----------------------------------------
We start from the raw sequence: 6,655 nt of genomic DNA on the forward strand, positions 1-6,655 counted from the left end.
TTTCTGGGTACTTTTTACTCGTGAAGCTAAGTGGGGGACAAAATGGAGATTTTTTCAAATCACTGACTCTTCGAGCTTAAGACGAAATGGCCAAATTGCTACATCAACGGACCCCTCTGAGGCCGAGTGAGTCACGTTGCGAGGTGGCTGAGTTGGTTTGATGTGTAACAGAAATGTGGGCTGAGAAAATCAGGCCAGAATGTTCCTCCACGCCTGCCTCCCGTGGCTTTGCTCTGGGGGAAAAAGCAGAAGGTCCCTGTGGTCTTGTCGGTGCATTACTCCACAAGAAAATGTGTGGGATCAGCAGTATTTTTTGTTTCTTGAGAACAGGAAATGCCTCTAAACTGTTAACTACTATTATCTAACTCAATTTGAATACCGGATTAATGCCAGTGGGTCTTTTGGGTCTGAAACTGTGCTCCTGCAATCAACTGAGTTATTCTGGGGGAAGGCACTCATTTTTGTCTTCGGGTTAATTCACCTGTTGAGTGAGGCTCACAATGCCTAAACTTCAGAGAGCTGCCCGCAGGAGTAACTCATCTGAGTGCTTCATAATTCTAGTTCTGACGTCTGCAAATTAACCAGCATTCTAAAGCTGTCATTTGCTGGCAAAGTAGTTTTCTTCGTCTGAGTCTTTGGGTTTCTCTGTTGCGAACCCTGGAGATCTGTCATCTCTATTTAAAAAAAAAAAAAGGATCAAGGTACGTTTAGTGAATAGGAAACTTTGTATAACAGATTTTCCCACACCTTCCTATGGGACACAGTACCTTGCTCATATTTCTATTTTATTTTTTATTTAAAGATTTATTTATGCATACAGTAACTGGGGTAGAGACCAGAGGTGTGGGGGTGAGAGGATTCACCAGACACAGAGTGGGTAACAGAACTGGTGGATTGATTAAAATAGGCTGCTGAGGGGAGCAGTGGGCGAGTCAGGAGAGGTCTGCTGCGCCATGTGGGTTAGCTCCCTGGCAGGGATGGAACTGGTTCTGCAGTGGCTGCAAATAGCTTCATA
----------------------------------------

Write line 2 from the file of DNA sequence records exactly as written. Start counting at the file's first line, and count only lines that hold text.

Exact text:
TTTCTGGGTACTTTTTACTCGTGAAGCTAAGTGGGGGACAAAATGGAGATTTTTTCAAATCACTGACTCTTCGAGCTTAAGACGAAATGGCCAAATTGCTACATCAACGGACCCCTCTGAGGCCGAGTGAGTCACGTTGCGAGGTGGCTGAGTTGGTTTGATGTGTAACAGAAATGTGGGCTGAGAAAATCAGGCCAGAATGTTCCTCCACGCCTGCCTCCCGTGGCTTTGCTCTGGGGGAAAAAGCAGAAGGTCCCTGTGGTCTTGTCGGTGCATTACTCCACAAGAAAATGTGTGGGATCAGCAGTATTTTTTGTTTCTTGAGAACAGGAAATGCCTCTAAACTGTTAACTACTATTATCTAACTCAATTTGAATACCGGATTAATGCCAGTGGGTCTTTTGGGTCTGAAACTGTGCTCCTGCAATCAACTGAGTTATTCTGGGGGAAGGCACTCATTTTTGTCTTCGGGTTAATTCACCTGTTGAGTGAGGCTCACAATGCCTAAACTTCAGAGAGCTGCCCGCAGGAGTAACTCATCTGAGTGCTTCATAATTCTAGTTCTGACGTCTGCAAATTAACCAGCATTCTAAAGCTGTCATTTGCTGGCAAAGTAGTTTTCTTCGTCTGAGTCTTTGGGTTTCTCTGTTGCGAACCCTGGAGATCTGTCATCTCTATTTAAAAAAAAAAAAAGGATCAAGGTACGTTTAGTGAATAGGAAACTTTGTATAACAGATTTTCCCACACCTTCCTATGGGACACAGTACCTTGCTCATATTTCTATTTTATTTTTTATTTAAAGATTTATTTATGCATACAGTAACTGGGGTAGAGACCAGAGGTGTGGGGGTGAGAGGATTCACCAGACACAGAGTGGGTAACAGAACTGGTGGATTGATTAAAATAGGCTGCTGAGGGGAGCAGTGGGCGAGTCAGGAGAGGTCTGCTGCGCCATGTGGGTTAGCTCCCTGGCAGGGATGGAACTGGTTCTGCAGTGGCTGCAAATAGCTTCATA